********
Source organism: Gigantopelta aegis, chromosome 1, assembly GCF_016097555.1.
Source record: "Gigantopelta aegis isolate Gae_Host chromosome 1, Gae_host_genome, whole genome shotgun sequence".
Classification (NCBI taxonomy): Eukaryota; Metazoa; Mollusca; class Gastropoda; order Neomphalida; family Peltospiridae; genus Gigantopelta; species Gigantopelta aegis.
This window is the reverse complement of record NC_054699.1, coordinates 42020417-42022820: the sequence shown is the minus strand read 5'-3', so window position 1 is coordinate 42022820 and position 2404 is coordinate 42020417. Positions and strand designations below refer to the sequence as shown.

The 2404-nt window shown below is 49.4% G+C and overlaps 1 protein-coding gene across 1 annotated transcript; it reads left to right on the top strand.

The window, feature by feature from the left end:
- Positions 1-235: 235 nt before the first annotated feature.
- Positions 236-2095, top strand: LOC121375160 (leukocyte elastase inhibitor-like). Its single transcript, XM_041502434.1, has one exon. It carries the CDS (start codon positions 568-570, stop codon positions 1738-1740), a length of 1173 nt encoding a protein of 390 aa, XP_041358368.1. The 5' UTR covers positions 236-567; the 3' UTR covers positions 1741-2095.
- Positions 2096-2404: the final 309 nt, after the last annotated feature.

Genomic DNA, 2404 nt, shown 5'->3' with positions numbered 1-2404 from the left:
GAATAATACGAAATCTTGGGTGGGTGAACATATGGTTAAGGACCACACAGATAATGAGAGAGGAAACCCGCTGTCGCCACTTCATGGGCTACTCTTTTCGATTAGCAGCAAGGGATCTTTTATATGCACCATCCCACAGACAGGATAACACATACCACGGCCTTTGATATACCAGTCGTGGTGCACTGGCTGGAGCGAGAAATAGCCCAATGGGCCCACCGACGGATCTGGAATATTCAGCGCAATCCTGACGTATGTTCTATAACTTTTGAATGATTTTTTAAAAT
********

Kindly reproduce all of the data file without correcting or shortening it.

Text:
Source organism: Gigantopelta aegis, chromosome 1, assembly GCF_016097555.1.
Source record: "Gigantopelta aegis isolate Gae_Host chromosome 1, Gae_host_genome, whole genome shotgun sequence".
Classification (NCBI taxonomy): Eukaryota; Metazoa; Mollusca; class Gastropoda; order Neomphalida; family Peltospiridae; genus Gigantopelta; species Gigantopelta aegis.
This window is the reverse complement of record NC_054699.1, coordinates 42020417-42022820: the sequence shown is the minus strand read 5'-3', so window position 1 is coordinate 42022820 and position 2404 is coordinate 42020417. Positions and strand designations below refer to the sequence as shown.

The 2404-nt window shown below is 49.4% G+C and overlaps 1 protein-coding gene across 1 annotated transcript; it reads left to right on the top strand.

The window, feature by feature from the left end:
- Positions 1-235: 235 nt before the first annotated feature.
- Positions 236-2095, top strand: LOC121375160 (leukocyte elastase inhibitor-like). Its single transcript, XM_041502434.1, has one exon. It carries the CDS (start codon positions 568-570, stop codon positions 1738-1740), a length of 1173 nt encoding a protein of 390 aa, XP_041358368.1. The 5' UTR covers positions 236-567; the 3' UTR covers positions 1741-2095.
- Positions 2096-2404: the final 309 nt, after the last annotated feature.

Genomic DNA, 2404 nt, shown 5'->3' with positions numbered 1-2404 from the left:
GAATAATACGAAATCTTGGGTGGGTGAACATATGGTTAAGGACCACACAGATAATGAGAGAGGAAACCCGCTGTCGCCACTTCATGGGCTACTCTTTTCGATTAGCAGCAAGGGATCTTTTATATGCACCATCCCACAGACAGGATAACACATACCACGGCCTTTGATATACCAGTCGTGGTGCACTGGCTGGAGCGAGAAATAGCCCAATGGGCCCACCGACGGATCTGGAATATTCAGCGCAATCCTGACGTATGTTCTATAACTTTTGAATGATTTTTTAAAAT